It would be easy to overstate the problem here. It’s not boring, exactly. Erikson’s characters are thoughtful and have interesting observations. But in a series this long, for someone like myself who has been reading these books in a relatively short time period, it’s inevitable there’s some repetition. How many times have characters in these books looked at the landscape around them and meditated on how the passage of time has laid low cities and wrought many changes while still leaving evidence of the ancient patterns? More pragmatically, much of the first half of the book is spent with the titular Bonehunters, and their concerns are much the same as they were in House of Chains: the poor morale of the army, uncertainties about its commander, and so forth. The plot doesn’t help matters, for like several previous novels in the series there is a big set piece battle in the middle of the book, and the novel’s climax is such a direct echo of Deadhouse Gates that it must have been intentional: Laseen is confronted over her conduct (though a rather different conclusion is reached than in Deadhouse) and again Kalam has to have a cartoonish battle with dozens of disposable Claw ninjas in Malaz City.
Perhaps my biggest problem with the introspect moments is they tend to emphasize one of my least favorite elements of the series, namely the way the characters so often seem weakly motivated. Why do Apsalar and Cutter work for Cotillion? Why is Fiddler still in the army? What is Kalam doing with his life now that he’s out of it? Where is Karsa Orlong going? The characters themselves wonder about these questions to varying extents, which is never a good sign. Since one of the series’ principal themes seems to be humans standing up to their gods and seizing their destiny, it’s frustrating not to see a little more, well, seizing.
This notion of character motivations is an interesting one in light of the fact many of them are in the Malazan army. Fundamental to military service throughout history has been the abdication of agency. A soldier follows orders and therefore does not have the freedom, or the burden, of deciding what to do. Although Bonehunters spends a lot of time portraying the life of the ordinary soldier, it rarely shows the compulsive side of military service (making a joke of it, for example, when Ganoes Paran is mistaken for a deserter). Veterans like Fiddler and Gesler are frequently presented with opportunities to desert without any consequences. As these characters have some contact with the overarching high fantasy storyline, returning to the army and remaining subject to its discipline is to some degree an endorsement of the Adjunct’s objectives, and by extension those of Empress Laseen and the Malazan Empire as a whole. Fiddler, understandably, finds the choice difficult, for he doesn’t have even remotely enough information to judge Laseen, nor does the reader. Militaries in the real world can sometimes seem mysterious because their actions are the output of vast bureaucracies, but in the Malazan army the confusion stems from the leadership. The Adjunct is a mystery to everyone, and Laseen even more so. When Kalam confronted her at the end of Deadhouse Gates, Laseen seemed like some sort of mastermind. Confronted again in the similar scene at the end of Bonehunters, she seems weak and desperate, helpless in the hands of malicious advisors. Which portrait is more accurate? Who knows? Later books will settle the question, I assume.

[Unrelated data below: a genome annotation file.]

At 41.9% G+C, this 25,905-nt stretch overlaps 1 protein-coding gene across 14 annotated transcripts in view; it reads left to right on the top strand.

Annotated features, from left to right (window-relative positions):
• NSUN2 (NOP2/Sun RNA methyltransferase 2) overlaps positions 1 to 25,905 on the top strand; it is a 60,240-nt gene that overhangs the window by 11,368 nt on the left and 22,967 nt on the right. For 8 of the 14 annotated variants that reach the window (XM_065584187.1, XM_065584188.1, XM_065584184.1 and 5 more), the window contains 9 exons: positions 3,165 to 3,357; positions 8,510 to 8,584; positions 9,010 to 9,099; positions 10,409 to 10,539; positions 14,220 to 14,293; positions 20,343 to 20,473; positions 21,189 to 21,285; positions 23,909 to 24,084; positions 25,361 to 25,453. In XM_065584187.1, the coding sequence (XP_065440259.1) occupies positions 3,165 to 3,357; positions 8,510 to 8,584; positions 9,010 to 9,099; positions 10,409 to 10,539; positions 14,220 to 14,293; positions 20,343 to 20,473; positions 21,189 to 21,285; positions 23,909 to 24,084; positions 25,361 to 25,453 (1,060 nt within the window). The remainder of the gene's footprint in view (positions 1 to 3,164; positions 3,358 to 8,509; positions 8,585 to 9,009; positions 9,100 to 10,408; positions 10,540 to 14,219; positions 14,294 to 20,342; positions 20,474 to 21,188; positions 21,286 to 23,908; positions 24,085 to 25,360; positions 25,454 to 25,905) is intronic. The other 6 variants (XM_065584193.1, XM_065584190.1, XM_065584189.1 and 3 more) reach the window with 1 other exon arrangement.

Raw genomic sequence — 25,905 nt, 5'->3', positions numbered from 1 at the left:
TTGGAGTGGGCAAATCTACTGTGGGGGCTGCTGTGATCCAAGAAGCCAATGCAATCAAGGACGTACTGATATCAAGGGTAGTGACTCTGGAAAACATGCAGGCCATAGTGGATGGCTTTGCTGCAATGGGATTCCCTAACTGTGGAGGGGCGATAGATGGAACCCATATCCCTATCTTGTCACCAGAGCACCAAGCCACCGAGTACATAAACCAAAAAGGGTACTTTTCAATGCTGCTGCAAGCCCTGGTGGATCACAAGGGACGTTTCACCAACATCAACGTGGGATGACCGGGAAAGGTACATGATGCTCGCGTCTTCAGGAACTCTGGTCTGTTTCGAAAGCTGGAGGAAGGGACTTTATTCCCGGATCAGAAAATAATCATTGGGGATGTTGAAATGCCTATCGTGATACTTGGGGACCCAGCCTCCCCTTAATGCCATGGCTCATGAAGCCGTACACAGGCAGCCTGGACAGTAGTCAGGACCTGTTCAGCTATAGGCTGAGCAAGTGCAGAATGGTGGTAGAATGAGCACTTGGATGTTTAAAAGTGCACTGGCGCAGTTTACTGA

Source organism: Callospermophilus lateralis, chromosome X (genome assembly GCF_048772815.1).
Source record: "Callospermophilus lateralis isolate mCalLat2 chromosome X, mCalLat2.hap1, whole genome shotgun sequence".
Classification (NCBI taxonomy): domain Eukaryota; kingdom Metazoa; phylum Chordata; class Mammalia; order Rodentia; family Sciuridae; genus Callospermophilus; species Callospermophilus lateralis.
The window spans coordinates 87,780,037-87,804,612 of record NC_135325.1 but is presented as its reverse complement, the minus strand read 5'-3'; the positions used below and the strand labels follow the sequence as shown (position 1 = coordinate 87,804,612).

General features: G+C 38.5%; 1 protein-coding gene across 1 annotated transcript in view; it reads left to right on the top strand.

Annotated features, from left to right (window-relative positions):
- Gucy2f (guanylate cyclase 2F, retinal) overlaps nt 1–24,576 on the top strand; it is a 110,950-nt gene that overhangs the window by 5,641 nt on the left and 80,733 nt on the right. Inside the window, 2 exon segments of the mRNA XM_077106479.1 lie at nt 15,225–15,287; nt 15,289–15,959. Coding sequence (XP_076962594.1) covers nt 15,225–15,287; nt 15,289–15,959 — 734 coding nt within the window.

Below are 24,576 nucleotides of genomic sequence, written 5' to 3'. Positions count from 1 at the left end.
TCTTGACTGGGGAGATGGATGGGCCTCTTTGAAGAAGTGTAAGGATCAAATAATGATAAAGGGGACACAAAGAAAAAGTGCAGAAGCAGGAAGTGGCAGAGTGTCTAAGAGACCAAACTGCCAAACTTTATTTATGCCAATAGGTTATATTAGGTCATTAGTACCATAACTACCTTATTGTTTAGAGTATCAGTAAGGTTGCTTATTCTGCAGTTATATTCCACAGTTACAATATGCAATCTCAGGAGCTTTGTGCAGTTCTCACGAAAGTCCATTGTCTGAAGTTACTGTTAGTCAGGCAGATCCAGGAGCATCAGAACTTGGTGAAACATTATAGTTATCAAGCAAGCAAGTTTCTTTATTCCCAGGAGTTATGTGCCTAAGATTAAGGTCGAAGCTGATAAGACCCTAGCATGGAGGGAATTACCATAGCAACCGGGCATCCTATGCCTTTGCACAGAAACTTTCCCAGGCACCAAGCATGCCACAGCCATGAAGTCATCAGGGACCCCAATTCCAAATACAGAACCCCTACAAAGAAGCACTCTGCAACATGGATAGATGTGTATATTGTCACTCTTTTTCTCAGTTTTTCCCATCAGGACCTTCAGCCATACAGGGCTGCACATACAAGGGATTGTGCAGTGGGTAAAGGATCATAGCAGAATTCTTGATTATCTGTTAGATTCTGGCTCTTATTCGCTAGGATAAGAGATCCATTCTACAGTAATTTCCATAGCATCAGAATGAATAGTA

Of course, not all the characters are aimless. Ironically, Icarium, a character who is defined by aimless wandering, finally gets a purpose in this book, and his scenes are some of the most entertaining. But the ruminations of the purposeful characters are even more frustrating since Erikson isn’t willing to give the reader more than the tiniest hint of what they know and what they are trying to do. Quick Ben, for instance, is full of plans as always, none of which are ever communicated to the reader. Ganoes Paran arrives in Seven Cities and is at the center of some of the book’s best scenes, but exactly what he knows and what he’s trying to accomplish tends to stay vague. In Memories of Ice, I was surprised I found it exciting when characters got together and talked about things. The reason, which I partially understood at the time, is that these conversations forced their motivations, ideas, and goals out into the open instead of being hoarded away from the reader’s view. This doesn’t happen often in Bonehunters, with characters sometimes going to improbable lengths to avoid cluing the reader into what’s happening (I’m thinking here of when Kalam, Fiddler, Apsalar, and Quick Ben are all traveling together and do their best to avoid talking to each other about their plans). I’m well aware of the narrative principle involved here. In a heist film, often the viewer isn’t told the plan, lest it become boring watching it actually carried out. But when this information is concealed over thousands of pages and dozens of viewpoint characters, it’s hard not to feel a little resentful toward the author, fair or not.